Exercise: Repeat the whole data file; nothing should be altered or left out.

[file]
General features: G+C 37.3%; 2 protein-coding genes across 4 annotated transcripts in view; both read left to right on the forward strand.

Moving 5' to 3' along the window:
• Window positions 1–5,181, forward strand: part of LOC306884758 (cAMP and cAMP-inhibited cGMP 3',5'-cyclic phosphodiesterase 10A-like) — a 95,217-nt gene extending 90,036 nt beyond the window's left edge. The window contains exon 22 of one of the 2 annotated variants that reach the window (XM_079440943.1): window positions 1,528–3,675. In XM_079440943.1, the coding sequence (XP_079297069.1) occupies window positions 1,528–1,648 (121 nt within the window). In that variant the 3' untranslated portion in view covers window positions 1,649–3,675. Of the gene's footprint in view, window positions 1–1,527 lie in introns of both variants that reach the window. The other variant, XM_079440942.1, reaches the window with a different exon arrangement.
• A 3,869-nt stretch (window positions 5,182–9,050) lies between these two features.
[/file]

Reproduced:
General features: G+C 37.3%; 2 protein-coding genes across 4 annotated transcripts in view; both read left to right on the forward strand.

Moving 5' to 3' along the window:
• Window positions 1–5,181, forward strand: part of LOC306884758 (cAMP and cAMP-inhibited cGMP 3',5'-cyclic phosphodiesterase 10A-like) — a 95,217-nt gene extending 90,036 nt beyond the window's left edge. The window contains exon 22 of one of the 2 annotated variants that reach the window (XM_079440943.1): window positions 1,528–3,675. In XM_079440943.1, the coding sequence (XP_079297069.1) occupies window positions 1,528–1,648 (121 nt within the window). In that variant the 3' untranslated portion in view covers window positions 1,649–3,675. Of the gene's footprint in view, window positions 1–1,527 lie in introns of both variants that reach the window. The other variant, XM_079440942.1, reaches the window with a different exon arrangement.
• A 3,869-nt stretch (window positions 5,182–9,050) lies between these two features.